Could Machine Learning be a General Purpose Technology? A Comparison of Emerging Technologies Using Data from Online Job Postings
General purpose technologies (GPTs) push out the production possibility frontier and are of strategic importance to managers and policymakers. While theoretical models that explain the characteristics, benefits, and approaches to create and capture value from GPTs have advanced significantly, empirical methods to identify GPTs are lagging. The handful of available attempts are typically context specific and rely on hindsight. For managers deciding on technology strategy, it means that the classification, when available, comes too late. We propose a more universal approach of assessing the GPT likelihood of emerging technologies using data from online job postings. We benchmark our approach against prevailing empirical GPT methods that exploit patent data and provide an application on a set of emerging technologies. Our application exercise suggests that a cluster of technologies comprised of machine learning and related data science technologies is relatively likely to be GPT.
We acknowledge funding from SSHRC #502500 and the Sloan Foundation The views expressed herein are those of the authors and do not necessarily reflect the views of the National Bureau of Economic Research.
I have no direct conflicts of interest.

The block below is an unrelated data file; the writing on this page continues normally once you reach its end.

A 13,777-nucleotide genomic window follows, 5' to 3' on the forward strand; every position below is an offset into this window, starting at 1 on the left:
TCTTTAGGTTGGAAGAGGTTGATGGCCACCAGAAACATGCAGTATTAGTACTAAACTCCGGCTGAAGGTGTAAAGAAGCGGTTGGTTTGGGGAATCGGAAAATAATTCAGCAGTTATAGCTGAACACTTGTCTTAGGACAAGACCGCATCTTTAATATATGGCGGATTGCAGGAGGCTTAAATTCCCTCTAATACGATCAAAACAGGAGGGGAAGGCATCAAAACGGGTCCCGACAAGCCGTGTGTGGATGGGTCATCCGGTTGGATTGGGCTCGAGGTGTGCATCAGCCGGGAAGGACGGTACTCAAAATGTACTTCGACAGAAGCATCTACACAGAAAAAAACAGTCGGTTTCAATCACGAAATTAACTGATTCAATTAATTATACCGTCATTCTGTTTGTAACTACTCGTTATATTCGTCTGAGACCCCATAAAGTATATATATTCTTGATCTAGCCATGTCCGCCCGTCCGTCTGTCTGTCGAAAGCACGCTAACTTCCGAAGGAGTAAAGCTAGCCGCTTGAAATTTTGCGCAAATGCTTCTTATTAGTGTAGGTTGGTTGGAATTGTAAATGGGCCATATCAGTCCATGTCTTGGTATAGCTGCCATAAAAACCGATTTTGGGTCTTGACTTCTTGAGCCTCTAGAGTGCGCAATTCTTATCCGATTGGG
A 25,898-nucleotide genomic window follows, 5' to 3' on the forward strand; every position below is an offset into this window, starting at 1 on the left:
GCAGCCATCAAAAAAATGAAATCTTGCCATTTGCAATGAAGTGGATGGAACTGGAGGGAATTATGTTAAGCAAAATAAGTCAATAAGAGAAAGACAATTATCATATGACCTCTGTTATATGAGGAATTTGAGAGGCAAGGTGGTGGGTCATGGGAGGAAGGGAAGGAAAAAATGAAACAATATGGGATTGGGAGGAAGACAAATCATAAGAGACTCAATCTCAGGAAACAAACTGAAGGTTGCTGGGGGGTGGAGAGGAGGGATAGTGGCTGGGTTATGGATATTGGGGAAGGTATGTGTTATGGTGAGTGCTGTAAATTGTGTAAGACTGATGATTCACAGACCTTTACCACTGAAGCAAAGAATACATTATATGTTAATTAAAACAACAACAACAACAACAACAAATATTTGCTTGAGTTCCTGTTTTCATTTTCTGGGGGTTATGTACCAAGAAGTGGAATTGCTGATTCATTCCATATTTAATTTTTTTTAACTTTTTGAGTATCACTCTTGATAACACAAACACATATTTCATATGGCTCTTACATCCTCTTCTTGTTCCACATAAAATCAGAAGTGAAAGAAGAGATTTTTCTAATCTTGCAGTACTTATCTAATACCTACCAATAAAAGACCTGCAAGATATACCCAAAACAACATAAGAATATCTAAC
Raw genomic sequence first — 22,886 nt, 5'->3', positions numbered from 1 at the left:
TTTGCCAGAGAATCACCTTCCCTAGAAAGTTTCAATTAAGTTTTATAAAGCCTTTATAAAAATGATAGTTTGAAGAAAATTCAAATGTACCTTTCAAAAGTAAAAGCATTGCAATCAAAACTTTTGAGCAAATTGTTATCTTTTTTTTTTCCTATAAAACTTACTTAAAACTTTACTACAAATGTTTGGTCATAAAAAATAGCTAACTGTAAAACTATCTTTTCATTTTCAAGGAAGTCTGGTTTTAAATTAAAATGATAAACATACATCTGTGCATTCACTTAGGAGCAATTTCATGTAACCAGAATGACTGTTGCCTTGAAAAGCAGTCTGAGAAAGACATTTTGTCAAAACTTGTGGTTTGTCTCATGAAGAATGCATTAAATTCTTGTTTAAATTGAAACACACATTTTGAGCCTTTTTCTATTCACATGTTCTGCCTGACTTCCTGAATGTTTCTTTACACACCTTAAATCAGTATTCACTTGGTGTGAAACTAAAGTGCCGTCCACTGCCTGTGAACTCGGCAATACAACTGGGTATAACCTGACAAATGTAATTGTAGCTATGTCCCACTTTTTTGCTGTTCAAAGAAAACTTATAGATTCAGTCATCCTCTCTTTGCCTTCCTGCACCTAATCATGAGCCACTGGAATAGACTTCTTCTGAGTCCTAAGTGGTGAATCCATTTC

I have received grants supporting my research from multiple sources including the Sloan Foundation (ongoing), the Social Sciences and Humanities Research Council of Canada (ongoing), the National Science Foundation (most recently 2018), Google (most recently 2009), WPP (most recently 2009), the Net Institute (most recently 2007), Bell Canada (most recently 2006), Plurimus Corporation (most recently 2001), and the Social Science Research Council (most recently 2000). I run a consulting company, Goldfarb Analytics Corporation, that advises organizations on digital and A.I. strategy, including work on legal cases involving large technology companies. Clients have included BMO, Bond Brand Loyalty, Brainmaven (on A.I. strategy in the insurance industry), Bruce Power, the Competition Bureau of Canada, Cornerstone Research (on matters of competition and privacy in the ad tech space), Facebook, the Federal Trade Commission, Keystone Strategy (on matters of competition in the ad tech space), Property Valuation Services Corporation of Nova Scotia, and RBC. I have given lectures—sometimes paid—at several organizations including Amazon, Bloomberg, BMC, Boehringer Ingelheim, Ebay, Facebook, Google, Hospital for Sick Children, Indigo, INTACT, McKesson, Microsoft, Netflix, Neoway, Neighbourhood Pharmacy Association of Canada, Pinterest, RBC, ScotiaBank, Sisense, and Zetta Venture Partners. I am Chief Data Scientist at the Creative Destruction Lab, a non-profit organization that helps science-based startups to scale. I serve on the steering committee of the CDL-Rapid Screening Consortium, a corporate- and government-funded not-for-profit endeavour to build a scalable workplace COVID screening system to facilitate a return to normal. I also hold shares in many technology companies as part of a well-balanced investment portfolio.